Inside: Are you looking for fall science activities? Acorns and play-dough engineering challenge is a super fun way to engage children in STEM learning.
One question that I have received countless times over the years is how to start STEM education at home. Even though incorporating Science, Technology, Engineering, and Math at home might seem intimidating, I promise it’s not! (At least, not if you have the right information and inspiration).
In today’s activity, all you need is a pile of acorns and some homemade playdough for your kids to start learning about structures and engineering. Want to take it a step further? Add sticks and stones for advanced construction.
Seriously, that’s all you need for a simple, easy, cheap, and fun way to learn STEM.
Engineering for Kids
Building structures with marshmallows, jelly beans, and graham crackers are all classic engineering activities for kids. For a fun little autumn flavor though, we are using acorns today.
Did you know that acorns are the nuts of oak trees? There are over 400 species of oaks, and they all produce slightly different acorns in terms of color, shape, and size. It’s fun to explore how many different acorns you can find in your area.
Even though playing with acorns might seem childish, it’s hugely educational.
While building with acorns kids will:
- Practice problem solving,
- Test cause and effect,
- Learn math (estimating, symmetry, and balance),
- Master the basics of science (scientific reasoning and testing),
- Exercise fine motor skills, and
- Engage creativity.
Acorn Engineering Challenge
If your kids lack the inspiration to get started, present them with an engineering challenge like the ones below.
- What’s the tallest, free-standing structure they can build with 30 acorns and the pile of Play-Doh.
- What’s the role of playdough in our construction? (To keep the acorns together)!
- Can they build an acorn pyramid that can be moved from one spot to another without falling apart?
- Can their construction pass a drop test?
- What is the first step they can take to make a simple shape like a straight line? I helped my youngest daughter to make a straight line by directing her to use a stick as a base.
- What shapes do they know?
- What shape would be the sturdiest for a house?
- Can they build an acorn bridge that supports a LEGO car?
What you need
- Sticks and stones (optional)
- Homemade playdough (our recipe: 2 cups flour, 1 cup salt, 1 ¼ cups hot water)
What to do
Before the activity, make the playdough. I use a super-fast and easy recipe that never fails. In a bowl, dump together 2 cups of flour, 1 cup of salt, and 1 ¼ cup of hot water. Mix until all the ingredients stick together in a classic playdough consistency.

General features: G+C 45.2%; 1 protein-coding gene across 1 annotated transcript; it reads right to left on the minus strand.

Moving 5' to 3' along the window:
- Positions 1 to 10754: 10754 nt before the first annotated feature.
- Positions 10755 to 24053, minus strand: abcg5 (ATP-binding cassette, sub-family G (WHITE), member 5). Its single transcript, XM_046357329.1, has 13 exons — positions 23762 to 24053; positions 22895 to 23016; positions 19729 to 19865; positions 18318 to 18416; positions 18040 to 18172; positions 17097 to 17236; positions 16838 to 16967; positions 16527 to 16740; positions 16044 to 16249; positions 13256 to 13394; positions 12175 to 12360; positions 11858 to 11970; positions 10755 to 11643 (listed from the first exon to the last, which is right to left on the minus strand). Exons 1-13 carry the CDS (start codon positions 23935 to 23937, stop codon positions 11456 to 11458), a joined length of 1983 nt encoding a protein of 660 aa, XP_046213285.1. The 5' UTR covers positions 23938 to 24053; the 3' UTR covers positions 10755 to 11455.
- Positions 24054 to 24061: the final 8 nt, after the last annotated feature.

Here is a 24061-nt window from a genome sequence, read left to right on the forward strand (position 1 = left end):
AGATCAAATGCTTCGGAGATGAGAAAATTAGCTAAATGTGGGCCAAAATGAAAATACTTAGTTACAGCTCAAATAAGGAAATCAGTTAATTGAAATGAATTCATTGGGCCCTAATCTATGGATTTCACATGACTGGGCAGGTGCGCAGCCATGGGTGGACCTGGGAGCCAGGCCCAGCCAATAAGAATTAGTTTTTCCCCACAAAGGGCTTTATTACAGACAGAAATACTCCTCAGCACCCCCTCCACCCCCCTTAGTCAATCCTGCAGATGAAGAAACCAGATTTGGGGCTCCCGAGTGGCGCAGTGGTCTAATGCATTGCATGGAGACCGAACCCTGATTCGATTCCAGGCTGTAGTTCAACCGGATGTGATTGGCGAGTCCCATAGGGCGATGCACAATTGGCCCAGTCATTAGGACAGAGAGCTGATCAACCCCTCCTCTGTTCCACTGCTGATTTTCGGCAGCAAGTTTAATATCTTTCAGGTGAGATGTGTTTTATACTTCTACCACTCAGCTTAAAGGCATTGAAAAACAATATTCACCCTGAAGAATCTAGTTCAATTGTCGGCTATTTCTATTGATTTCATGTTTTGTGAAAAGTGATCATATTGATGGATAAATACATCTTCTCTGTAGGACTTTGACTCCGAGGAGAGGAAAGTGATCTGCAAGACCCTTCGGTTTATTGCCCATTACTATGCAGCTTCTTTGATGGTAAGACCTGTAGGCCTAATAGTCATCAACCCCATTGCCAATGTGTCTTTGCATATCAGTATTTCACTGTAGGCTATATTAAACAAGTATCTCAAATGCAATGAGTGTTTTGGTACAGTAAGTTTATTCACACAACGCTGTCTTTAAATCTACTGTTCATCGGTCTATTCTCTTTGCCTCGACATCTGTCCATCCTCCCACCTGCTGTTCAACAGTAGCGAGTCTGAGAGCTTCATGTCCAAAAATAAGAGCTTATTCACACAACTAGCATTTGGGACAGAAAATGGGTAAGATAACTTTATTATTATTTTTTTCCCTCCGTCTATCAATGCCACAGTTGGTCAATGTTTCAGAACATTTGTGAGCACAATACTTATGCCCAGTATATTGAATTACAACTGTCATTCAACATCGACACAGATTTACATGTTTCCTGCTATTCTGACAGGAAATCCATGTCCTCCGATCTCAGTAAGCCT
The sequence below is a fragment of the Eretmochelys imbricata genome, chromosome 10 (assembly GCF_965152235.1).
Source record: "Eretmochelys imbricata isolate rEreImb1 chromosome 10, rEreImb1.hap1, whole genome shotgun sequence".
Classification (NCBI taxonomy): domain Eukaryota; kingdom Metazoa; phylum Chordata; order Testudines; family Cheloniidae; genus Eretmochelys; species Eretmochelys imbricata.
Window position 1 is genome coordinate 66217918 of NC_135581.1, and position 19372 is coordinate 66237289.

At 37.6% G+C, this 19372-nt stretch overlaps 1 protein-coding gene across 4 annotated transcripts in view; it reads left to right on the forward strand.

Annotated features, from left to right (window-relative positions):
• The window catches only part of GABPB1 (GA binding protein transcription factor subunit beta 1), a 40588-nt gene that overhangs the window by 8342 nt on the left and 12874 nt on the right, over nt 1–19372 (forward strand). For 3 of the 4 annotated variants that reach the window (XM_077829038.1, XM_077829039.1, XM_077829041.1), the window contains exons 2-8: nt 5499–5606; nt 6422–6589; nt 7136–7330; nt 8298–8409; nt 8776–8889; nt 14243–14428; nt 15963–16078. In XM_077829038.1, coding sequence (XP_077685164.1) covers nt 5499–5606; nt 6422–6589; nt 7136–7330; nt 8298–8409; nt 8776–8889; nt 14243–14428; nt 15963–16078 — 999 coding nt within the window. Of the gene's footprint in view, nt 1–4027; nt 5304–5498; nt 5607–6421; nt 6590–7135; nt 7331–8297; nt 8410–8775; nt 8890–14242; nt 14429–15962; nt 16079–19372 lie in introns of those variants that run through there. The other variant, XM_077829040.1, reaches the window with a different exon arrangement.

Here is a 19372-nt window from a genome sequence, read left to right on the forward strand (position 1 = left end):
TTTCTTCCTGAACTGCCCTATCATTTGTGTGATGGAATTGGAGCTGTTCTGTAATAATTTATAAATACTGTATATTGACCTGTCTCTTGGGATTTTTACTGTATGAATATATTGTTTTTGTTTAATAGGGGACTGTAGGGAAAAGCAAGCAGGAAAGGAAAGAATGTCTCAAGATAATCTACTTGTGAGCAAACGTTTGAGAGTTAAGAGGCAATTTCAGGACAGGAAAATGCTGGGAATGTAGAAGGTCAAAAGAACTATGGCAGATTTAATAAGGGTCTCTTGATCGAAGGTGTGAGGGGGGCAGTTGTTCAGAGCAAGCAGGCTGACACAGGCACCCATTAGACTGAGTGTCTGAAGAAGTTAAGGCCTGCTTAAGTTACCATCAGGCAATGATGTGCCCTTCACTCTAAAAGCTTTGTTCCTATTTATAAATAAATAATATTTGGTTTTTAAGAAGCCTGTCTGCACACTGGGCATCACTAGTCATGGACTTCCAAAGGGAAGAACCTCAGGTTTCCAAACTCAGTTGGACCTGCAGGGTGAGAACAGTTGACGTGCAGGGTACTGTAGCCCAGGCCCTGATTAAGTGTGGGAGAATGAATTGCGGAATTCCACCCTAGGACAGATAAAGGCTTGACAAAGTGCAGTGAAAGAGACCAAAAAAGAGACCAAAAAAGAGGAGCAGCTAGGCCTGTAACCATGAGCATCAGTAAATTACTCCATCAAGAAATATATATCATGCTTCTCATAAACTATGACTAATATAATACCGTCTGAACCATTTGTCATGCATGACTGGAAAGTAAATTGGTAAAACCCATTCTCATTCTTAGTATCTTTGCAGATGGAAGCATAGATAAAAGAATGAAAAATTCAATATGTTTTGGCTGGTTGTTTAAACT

Ask your kids to help knead the dough. You will need to wash your hands afterward because in the initial stages the mixture is very sticky.
– Straight Lines
Ask kids to arrange acorns in geometric shapes that they know, and then use Play-Doh to secure nuts in place. Your kids will probably start with straight lines, and that’s great.
Younger kids might need a stick to help them make a straight line.
Take it to step further, and encourage kids to find a way to make more sophisticated designs. What comes to their minds?
In our case, cars come to mind.
Can cars drive over acorns? It’s a bumpy ride, but can a straight line survive it?
We learned that if we leave playdough overnight to dry, then the resulting construction is pretty sturdy.
– Build a functional structure
Now for the biggest challenge: ask kids to build a structure that can be used by Lego men or cars.
Perhaps a bridge or a house.
My kids used stones and acorns to build a long bridge from one side of a plastic container with LEGO bricks to another.
When the original bridge broke, they built a new one on the grass. It turned out to be even more successful than the previous one.
It’s a kind of construction that continues to develop for days. First, all the cars in the house have to drive over it. Then little puppies and people are added to the game because … why not?
Before you know it half your indoor toys are outside and the construction includes not only acorns, playdough, stick, and stones, but anything else they can find.
And that’s okay! This is what happens when you combine engineering, curiosity, creativity, and fun.
As I watched my kids work on this challenge, I understood how generations of humans have managed to learn all the basics of science without access to science kits or online classes. They worked with items around them: observed, tried, failed, tried again, and figured out enough to survive and thrive generation after generation.